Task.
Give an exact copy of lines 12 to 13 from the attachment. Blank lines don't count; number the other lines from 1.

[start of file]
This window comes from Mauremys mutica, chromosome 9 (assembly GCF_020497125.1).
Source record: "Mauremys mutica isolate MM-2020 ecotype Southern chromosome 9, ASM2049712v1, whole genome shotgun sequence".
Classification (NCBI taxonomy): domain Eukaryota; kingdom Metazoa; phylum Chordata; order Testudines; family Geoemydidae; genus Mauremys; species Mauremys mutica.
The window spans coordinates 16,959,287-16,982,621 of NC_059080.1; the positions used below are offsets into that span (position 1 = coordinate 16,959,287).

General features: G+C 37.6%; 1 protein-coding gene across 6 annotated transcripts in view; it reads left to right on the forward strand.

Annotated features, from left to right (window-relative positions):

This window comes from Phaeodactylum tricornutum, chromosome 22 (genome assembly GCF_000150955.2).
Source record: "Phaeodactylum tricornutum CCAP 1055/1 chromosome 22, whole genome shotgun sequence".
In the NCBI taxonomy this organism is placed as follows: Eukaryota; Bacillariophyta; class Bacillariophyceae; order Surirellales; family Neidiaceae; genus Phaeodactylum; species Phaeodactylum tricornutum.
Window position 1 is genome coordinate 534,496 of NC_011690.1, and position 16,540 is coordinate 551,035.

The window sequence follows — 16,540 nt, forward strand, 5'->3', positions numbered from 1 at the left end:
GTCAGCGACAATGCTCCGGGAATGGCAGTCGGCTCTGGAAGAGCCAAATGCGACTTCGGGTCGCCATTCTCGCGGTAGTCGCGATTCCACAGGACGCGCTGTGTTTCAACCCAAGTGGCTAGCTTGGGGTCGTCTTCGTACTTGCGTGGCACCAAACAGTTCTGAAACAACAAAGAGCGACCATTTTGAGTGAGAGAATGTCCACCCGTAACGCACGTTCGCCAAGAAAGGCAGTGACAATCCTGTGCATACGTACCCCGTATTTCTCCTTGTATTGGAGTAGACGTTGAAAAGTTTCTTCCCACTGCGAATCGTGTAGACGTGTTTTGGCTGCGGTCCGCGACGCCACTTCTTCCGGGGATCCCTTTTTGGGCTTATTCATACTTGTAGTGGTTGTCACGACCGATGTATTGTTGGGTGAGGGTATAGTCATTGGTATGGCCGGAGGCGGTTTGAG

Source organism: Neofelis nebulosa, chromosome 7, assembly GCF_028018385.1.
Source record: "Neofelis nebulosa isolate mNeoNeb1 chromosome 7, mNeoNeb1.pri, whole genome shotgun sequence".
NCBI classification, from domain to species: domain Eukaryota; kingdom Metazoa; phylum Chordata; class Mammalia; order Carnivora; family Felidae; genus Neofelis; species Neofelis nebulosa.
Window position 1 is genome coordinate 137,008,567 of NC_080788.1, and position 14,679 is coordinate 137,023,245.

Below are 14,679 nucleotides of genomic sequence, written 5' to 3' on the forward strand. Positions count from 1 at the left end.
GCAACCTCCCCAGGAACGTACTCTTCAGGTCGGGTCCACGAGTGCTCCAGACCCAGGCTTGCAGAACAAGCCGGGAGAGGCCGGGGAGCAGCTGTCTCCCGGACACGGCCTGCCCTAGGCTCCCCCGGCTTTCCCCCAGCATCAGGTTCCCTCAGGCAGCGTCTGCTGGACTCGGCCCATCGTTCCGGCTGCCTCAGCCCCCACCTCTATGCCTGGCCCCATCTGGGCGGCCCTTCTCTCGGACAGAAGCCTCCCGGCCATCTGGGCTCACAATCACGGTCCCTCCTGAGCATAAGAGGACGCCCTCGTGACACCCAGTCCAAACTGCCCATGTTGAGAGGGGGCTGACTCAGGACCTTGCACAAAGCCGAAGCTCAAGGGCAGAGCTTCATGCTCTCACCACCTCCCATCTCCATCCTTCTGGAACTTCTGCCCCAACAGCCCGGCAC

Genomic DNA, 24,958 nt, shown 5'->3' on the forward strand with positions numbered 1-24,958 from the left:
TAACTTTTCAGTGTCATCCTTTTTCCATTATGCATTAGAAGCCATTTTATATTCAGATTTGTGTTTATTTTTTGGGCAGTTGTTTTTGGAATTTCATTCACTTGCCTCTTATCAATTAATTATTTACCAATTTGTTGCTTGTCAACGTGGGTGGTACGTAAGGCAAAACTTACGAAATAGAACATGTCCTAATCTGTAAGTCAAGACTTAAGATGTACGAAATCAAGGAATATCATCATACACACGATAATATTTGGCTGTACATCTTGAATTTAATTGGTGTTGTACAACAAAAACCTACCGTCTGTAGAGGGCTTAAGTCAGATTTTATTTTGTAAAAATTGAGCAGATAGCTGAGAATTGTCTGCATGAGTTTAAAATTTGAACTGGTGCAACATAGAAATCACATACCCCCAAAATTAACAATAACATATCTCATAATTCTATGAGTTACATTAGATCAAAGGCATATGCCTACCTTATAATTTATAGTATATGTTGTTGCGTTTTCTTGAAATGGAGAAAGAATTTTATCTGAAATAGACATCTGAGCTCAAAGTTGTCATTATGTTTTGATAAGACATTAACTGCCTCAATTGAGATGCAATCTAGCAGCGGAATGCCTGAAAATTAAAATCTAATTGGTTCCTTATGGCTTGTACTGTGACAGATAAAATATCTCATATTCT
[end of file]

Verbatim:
GTCAGCGACAATGCTCCGGGAATGGCAGTCGGCTCTGGAAGAGCCAAATGCGACTTCGGGTCGCCATTCTCGCGGTAGTCGCGATTCCACAGGACGCGCTGTGTTTCAACCCAAGTGGCTAGCTTGGGGTCGTCTTCGTACTTGCGTGGCACCAAACAGTTCTGAAACAACAAAGAGCGACCATTTTGAGTGAGAGAATGTCCACCCGTAACGCACGTTCGCCAAGAAAGGCAGTGACAATCCTGTGCATACGTACCCCGTATTTCTCCTTGTATTGGAGTAGACGTTGAAAAGTTTCTTCCCACTGCGAATCGTGTAGACGTGTTTTGGCTGCGGTCCGCGACGCCACTTCTTCCGGGGATCCCTTTTTGGGCTTATTCATACTTGTAGTGGTTGTCACGACCGATGTATTGTTGGGTGAGGGTATAGTCATTGGTATGGCCGGAGGCGGTTTGAG

Source organism: Neofelis nebulosa, chromosome 7, assembly GCF_028018385.1.